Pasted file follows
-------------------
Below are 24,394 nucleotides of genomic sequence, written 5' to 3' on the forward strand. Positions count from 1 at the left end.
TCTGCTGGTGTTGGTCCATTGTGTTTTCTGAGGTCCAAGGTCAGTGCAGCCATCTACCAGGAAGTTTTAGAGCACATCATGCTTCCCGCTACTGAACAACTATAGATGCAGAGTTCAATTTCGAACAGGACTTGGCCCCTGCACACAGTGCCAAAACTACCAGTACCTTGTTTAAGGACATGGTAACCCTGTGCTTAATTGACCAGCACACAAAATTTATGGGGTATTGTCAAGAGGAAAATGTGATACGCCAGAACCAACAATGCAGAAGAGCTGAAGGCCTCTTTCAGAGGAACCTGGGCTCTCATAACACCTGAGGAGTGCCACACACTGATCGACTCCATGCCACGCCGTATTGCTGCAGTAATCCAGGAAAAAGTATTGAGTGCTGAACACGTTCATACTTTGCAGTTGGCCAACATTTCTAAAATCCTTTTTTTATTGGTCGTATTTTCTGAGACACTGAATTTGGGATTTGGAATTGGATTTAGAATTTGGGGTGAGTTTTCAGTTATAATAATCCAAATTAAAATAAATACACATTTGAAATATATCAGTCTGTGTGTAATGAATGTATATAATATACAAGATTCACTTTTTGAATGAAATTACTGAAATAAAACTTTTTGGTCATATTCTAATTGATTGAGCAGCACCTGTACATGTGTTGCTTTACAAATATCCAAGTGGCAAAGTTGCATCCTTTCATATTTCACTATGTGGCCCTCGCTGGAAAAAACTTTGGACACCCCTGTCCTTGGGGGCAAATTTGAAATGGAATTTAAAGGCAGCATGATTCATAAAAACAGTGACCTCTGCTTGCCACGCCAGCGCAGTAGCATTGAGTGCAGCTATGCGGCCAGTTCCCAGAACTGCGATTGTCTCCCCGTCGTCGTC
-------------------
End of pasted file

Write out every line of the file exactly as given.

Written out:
Below are 24,394 nucleotides of genomic sequence, written 5' to 3' on the forward strand. Positions count from 1 at the left end.
TCTGCTGGTGTTGGTCCATTGTGTTTTCTGAGGTCCAAGGTCAGTGCAGCCATCTACCAGGAAGTTTTAGAGCACATCATGCTTCCCGCTACTGAACAACTATAGATGCAGAGTTCAATTTCGAACAGGACTTGGCCCCTGCACACAGTGCCAAAACTACCAGTACCTTGTTTAAGGACATGGTAACCCTGTGCTTAATTGACCAGCACACAAAATTTATGGGGTATTGTCAAGAGGAAAATGTGATACGCCAGAACCAACAATGCAGAAGAGCTGAAGGCCTCTTTCAGAGGAACCTGGGCTCTCATAACACCTGAGGAGTGCCACACACTGATCGACTCCATGCCACGCCGTATTGCTGCAGTAATCCAGGAAAAAGTATTGAGTGCTGAACACGTTCATACTTTGCAGTTGGCCAACATTTCTAAAATCCTTTTTTTATTGGTCGTATTTTCTGAGACACTGAATTTGGGATTTGGAATTGGATTTAGAATTTGGGGTGAGTTTTCAGTTATAATAATCCAAATTAAAATAAATACACATTTGAAATATATCAGTCTGTGTGTAATGAATGTATATAATATACAAGATTCACTTTTTGAATGAAATTACTGAAATAAAACTTTTTGGTCATATTCTAATTGATTGAGCAGCACCTGTACATGTGTTGCTTTACAAATATCCAAGTGGCAAAGTTGCATCCTTTCATATTTCACTATGTGGCCCTCGCTGGAAAAAACTTTGGACACCCCTGTCCTTGGGGGCAAATTTGAAATGGAATTTAAAGGCAGCATGATTCATAAAAACAGTGACCTCTGCTTGCCACGCCAGCGCAGTAGCATTGAGTGCAGCTATGCGGCCAGTTCCCAGAACTGCGATTGTCTCCCCGTCGTCGTC